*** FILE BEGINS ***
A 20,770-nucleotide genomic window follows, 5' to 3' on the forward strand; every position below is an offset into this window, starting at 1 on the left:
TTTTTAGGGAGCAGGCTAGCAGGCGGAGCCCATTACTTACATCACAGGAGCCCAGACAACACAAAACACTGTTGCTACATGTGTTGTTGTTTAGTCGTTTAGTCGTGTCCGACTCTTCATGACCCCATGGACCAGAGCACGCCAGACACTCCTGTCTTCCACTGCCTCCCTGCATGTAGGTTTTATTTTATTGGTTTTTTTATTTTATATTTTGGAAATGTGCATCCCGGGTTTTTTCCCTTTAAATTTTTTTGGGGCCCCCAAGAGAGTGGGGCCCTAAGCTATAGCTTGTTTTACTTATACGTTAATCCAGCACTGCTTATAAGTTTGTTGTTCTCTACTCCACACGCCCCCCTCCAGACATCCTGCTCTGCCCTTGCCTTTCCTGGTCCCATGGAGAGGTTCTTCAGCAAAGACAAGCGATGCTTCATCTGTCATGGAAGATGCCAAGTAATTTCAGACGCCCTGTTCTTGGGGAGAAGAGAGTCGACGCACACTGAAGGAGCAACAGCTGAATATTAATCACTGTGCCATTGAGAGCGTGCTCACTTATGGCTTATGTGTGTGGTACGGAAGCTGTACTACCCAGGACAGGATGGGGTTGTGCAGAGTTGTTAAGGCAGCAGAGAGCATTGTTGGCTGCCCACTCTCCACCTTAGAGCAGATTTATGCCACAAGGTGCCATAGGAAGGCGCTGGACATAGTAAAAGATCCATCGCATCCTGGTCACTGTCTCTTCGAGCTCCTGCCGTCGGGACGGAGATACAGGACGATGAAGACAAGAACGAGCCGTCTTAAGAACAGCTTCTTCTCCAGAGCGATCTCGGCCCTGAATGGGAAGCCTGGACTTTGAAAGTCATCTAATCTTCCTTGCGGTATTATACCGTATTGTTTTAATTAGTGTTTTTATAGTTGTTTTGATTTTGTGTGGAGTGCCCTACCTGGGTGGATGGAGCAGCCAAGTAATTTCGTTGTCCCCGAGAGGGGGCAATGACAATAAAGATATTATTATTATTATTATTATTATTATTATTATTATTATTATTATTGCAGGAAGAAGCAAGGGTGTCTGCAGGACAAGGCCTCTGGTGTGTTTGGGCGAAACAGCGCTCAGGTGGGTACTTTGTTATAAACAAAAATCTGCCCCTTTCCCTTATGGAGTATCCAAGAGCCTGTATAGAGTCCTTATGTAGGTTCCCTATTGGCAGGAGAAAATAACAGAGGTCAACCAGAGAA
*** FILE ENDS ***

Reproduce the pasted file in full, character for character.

A 20,770-nucleotide genomic window follows, 5' to 3' on the forward strand; every position below is an offset into this window, starting at 1 on the left:
TTTTTAGGGAGCAGGCTAGCAGGCGGAGCCCATTACTTACATCACAGGAGCCCAGACAACACAAAACACTGTTGCTACATGTGTTGTTGTTTAGTCGTTTAGTCGTGTCCGACTCTTCATGACCCCATGGACCAGAGCACGCCAGACACTCCTGTCTTCCACTGCCTCCCTGCATGTAGGTTTTATTTTATTGGTTTTTTTATTTTATATTTTGGAAATGTGCATCCCGGGTTTTTTCCCTTTAAATTTTTTTGGGGCCCCCAAGAGAGTGGGGCCCTAAGCTATAGCTTGTTTTACTTATACGTTAATCCAGCACTGCTTATAAGTTTGTTGTTCTCTACTCCACACGCCCCCCTCCAGACATCCTGCTCTGCCCTTGCCTTTCCTGGTCCCATGGAGAGGTTCTTCAGCAAAGACAAGCGATGCTTCATCTGTCATGGAAGATGCCAAGTAATTTCAGACGCCCTGTTCTTGGGGAGAAGAGAGTCGACGCACACTGAAGGAGCAACAGCTGAATATTAATCACTGTGCCATTGAGAGCGTGCTCACTTATGGCTTATGTGTGTGGTACGGAAGCTGTACTACCCAGGACAGGATGGGGTTGTGCAGAGTTGTTAAGGCAGCAGAGAGCATTGTTGGCTGCCCACTCTCCACCTTAGAGCAGATTTATGCCACAAGGTGCCATAGGAAGGCGCTGGACATAGTAAAAGATCCATCGCATCCTGGTCACTGTCTCTTCGAGCTCCTGCCGTCGGGACGGAGATACAGGACGATGAAGACAAGAACGAGCCGTCTTAAGAACAGCTTCTTCTCCAGAGCGATCTCGGCCCTGAATGGGAAGCCTGGACTTTGAAAGTCATCTAATCTTCCTTGCGGTATTATACCGTATTGTTTTAATTAGTGTTTTTATAGTTGTTTTGATTTTGTGTGGAGTGCCCTACCTGGGTGGATGGAGCAGCCAAGTAATTTCGTTGTCCCCGAGAGGGGGCAATGACAATAAAGATATTATTATTATTATTATTATTATTATTATTATTATTATTATTATTGCAGGAAGAAGCAAGGGTGTCTGCAGGACAAGGCCTCTGGTGTGTTTGGGCGAAACAGCGCTCAGGTGGGTACTTTGTTATAAACAAAAATCTGCCCCTTTCCCTTATGGAGTATCCAAGAGCCTGTATAGAGTCCTTATGTAGGTTCCCTATTGGCAGGAGAAAATAACAGAGGTCAACCAGAGAA